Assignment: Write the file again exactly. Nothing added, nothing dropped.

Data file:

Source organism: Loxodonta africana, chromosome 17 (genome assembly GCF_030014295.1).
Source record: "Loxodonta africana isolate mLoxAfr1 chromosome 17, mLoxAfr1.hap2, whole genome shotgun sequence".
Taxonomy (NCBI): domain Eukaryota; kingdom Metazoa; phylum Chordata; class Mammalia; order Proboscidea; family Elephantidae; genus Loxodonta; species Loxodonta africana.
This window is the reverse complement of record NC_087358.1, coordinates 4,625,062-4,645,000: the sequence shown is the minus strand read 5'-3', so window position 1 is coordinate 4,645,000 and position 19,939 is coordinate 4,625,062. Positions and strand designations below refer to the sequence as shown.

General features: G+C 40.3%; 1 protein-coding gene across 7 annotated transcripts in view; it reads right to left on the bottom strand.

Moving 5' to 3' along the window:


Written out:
Source organism: Loxodonta africana, chromosome 17 (genome assembly GCF_030014295.1).
Source record: "Loxodonta africana isolate mLoxAfr1 chromosome 17, mLoxAfr1.hap2, whole genome shotgun sequence".
Taxonomy (NCBI): domain Eukaryota; kingdom Metazoa; phylum Chordata; class Mammalia; order Proboscidea; family Elephantidae; genus Loxodonta; species Loxodonta africana.
This window is the reverse complement of record NC_087358.1, coordinates 4,625,062-4,645,000: the sequence shown is the minus strand read 5'-3', so window position 1 is coordinate 4,645,000 and position 19,939 is coordinate 4,625,062. Positions and strand designations below refer to the sequence as shown.

General features: G+C 40.3%; 1 protein-coding gene across 7 annotated transcripts in view; it reads right to left on the bottom strand.

Moving 5' to 3' along the window: